Navigators Improve Access to Sport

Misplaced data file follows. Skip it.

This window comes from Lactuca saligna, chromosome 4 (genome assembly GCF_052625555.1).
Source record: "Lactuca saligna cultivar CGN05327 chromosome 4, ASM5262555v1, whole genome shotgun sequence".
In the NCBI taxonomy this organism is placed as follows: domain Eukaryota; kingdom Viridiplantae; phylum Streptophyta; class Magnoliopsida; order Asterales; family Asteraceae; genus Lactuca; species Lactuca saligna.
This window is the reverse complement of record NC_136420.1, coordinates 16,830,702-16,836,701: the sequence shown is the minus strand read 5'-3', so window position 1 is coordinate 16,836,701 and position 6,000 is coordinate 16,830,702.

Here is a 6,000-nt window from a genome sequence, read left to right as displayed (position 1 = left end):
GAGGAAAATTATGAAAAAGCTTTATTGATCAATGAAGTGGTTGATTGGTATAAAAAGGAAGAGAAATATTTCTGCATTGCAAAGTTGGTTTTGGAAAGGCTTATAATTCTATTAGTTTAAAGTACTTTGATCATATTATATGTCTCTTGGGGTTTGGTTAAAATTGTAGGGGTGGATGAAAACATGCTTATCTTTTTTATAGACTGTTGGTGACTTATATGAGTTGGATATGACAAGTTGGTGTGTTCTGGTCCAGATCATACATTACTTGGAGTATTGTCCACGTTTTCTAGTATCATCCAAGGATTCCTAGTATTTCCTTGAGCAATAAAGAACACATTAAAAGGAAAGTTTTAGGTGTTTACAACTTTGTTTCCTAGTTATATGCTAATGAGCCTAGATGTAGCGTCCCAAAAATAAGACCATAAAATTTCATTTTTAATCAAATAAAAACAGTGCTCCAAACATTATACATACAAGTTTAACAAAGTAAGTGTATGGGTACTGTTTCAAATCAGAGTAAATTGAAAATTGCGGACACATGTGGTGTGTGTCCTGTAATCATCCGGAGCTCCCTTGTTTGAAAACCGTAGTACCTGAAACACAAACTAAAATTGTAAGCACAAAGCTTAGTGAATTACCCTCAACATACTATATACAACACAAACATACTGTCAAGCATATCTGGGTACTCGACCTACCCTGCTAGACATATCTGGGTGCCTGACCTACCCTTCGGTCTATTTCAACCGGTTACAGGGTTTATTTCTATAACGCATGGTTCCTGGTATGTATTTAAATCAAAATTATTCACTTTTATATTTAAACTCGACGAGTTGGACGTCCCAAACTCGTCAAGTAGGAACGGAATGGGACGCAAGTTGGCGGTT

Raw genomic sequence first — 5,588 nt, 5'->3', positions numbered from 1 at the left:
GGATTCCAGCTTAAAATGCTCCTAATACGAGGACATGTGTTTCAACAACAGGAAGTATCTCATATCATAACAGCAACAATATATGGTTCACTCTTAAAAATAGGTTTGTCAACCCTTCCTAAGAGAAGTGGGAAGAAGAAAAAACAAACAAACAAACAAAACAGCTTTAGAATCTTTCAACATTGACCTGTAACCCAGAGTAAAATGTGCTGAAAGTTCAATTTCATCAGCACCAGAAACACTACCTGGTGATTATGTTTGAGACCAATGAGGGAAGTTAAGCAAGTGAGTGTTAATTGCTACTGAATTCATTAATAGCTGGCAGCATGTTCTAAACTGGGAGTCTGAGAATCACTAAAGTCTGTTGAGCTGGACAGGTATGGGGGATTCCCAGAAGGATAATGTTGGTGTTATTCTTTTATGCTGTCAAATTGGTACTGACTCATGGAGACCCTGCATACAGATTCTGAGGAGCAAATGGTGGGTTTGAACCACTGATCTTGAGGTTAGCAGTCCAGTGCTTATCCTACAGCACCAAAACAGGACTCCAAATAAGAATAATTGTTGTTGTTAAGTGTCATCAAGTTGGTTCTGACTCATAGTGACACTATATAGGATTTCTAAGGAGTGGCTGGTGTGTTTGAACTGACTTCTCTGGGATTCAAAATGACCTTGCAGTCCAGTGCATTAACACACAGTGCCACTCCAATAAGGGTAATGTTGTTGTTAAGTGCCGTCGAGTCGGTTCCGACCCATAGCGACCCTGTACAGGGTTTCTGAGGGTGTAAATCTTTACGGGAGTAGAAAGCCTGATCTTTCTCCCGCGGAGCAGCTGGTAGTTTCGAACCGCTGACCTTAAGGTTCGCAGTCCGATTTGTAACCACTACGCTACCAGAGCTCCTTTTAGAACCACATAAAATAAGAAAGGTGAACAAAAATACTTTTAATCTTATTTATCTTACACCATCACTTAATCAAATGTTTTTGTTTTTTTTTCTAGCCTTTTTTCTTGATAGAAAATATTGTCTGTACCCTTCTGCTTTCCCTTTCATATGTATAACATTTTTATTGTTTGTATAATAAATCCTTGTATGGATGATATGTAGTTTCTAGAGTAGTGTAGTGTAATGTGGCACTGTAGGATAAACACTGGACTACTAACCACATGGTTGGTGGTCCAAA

“The goal of sport is to win. The purpose is much deeper than that.” — John Ehrmann Quality sport that begins on local pitches and fields, and in arenas, and gyms, lays a solid foundation of skill, social, and personal development. Positive early sport experiences provide pathways to active-for-life recreational and competitive play all the way up to Olympic and professional competition. Athletes like Ellie Black, Sidney Crosby, and Emma Taylor began their sport experiences in Nova Scotia and are at the peak of their athletic development, consistently among the world’s best. Many others stay involved as athletes, coaches, board members, and officials at the community level, contributing to the full-circle approach of a largely volunteer-driven sport system. With our success as a small province in producing top-level athletes, it would be easy to rest on their results. But it is not always easy for Nova Scotians to get opportunities to experience the benefits of sport. There are several reasons for this, including low capacity, high demands, competing priorities, inconsistent resources, and community diversity. Identifying barriers and possible solutions creates an opportunity to look at things in a different way and then respond. Sport Nova Scotia, in partnership with municipal recreation departments in Yarmouth, Kings, and Antigonish counties, has launched a pilot project consisting of three new community positions focused on increasing equity, diversity, inclusion, and access to sport. Community Sport-EDI Navigators will work with community groups and sport organizations to overcome the challenges that prevent some Nova Scotians from experiencing the benefits of sport. Haley Mood and Grayson Titcomb began their three-year positions in mid-August and are working in the recreation departments of the Municipality of the District of Yarmouth and the Town of Kentville, respectively. Their work has focused on gathering information, building relationships, and mapping assets to identify community priorities, then navigating through the available supports. Early results in Yarmouth include parasport program development in partnership with Easter Seals, community sport fair planning, and Sport Hub resource advancement. In Kings County, the initial work has embraced more equitable facility access, inclusive language supports, and facilitating planning sessions with community partners. The position in Antigonish will begin in December. While the pilot project is in its initial stages, its potential to lead to increased sport participation and retention is high. Long-term goals include developing sustainable supports to get more people playing sport. The Community Sport-EDI Navigators will share and expand on key findings and develop resources and supports across community sport partnerships to keep people playing sport for longer periods and to create stronger communities — the true purpose of sport. Stay tuned.